Before 1600, most shipwrights served long apprenticeships. They were learning a remarkably complicated technology that was passed orally to each succeeding generation and kept carefully protected from the competition. Time was needed to master the depth of knowledge and skills especially as the ships were constructed with very few straight timbers. In the late 17th century this was changing as the parameters and proportions used in shipbuilding were written down, and mathematics was used to define the design.
Matthew Baker (1530-1613) was appointed the first Royal Shipwright by Queen Elizabeth I in 1572 and spent many years compiling his seminal work in this area: Fragments of Ancient Shipwrightery. As suggested by the name, this manuscript was a collection of pages and notes rather than a finished publication. Baker was a leader in the effort to define ship design as a repeatable activity using mathematics. He created a single diagram to show the proportions and scale of a ship. From this, the size of all components can be derived.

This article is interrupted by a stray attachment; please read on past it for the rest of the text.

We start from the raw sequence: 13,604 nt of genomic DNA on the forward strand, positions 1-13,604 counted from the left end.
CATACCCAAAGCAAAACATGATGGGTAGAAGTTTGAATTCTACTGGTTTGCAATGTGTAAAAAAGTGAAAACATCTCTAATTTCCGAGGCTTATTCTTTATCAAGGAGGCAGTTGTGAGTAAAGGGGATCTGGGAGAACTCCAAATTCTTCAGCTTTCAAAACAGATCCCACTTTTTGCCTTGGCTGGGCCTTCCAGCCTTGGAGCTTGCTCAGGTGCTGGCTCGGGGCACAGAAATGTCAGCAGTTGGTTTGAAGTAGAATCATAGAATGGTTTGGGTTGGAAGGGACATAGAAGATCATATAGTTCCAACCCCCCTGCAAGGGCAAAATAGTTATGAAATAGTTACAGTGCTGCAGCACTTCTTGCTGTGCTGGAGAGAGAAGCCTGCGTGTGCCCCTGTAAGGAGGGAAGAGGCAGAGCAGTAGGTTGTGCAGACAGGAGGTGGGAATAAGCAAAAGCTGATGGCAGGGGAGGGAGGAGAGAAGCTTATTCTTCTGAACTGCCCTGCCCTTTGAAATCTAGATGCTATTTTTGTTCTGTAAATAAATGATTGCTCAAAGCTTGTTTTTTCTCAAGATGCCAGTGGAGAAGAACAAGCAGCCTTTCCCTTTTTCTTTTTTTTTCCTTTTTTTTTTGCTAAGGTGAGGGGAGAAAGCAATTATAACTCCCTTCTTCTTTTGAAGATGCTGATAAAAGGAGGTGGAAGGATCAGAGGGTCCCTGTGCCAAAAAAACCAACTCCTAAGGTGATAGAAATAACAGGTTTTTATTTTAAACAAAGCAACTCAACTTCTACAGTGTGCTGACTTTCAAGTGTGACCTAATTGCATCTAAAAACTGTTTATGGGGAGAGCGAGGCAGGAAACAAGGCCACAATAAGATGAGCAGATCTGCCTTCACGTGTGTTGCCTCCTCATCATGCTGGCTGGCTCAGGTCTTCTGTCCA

This design by John Bradford shows the proportions of Virginia in the style of Matthew Baker. It depicts Virginia’s hull profile with all her rising lines and pricking points. This diagram also shows the shape and proportions of the mid-ship bends and three additional key frames. All other frames can be derived using the half-section top view. This is the forerunner of the modern and far more detailed lines drawing. If the historic Virginia ever had a design document, it most likely looked more like the drawing below.
This being the plan for Maine’s First Ship – the pinnace Virgina. Launched at the entry of the famous river of Sagadahoc in the year of our Lord 1608
A page from Fragments of Ancient Shipwrightery by Matthew Baker. This ship is about 90 feet in length and proportionately narrower than Virginia.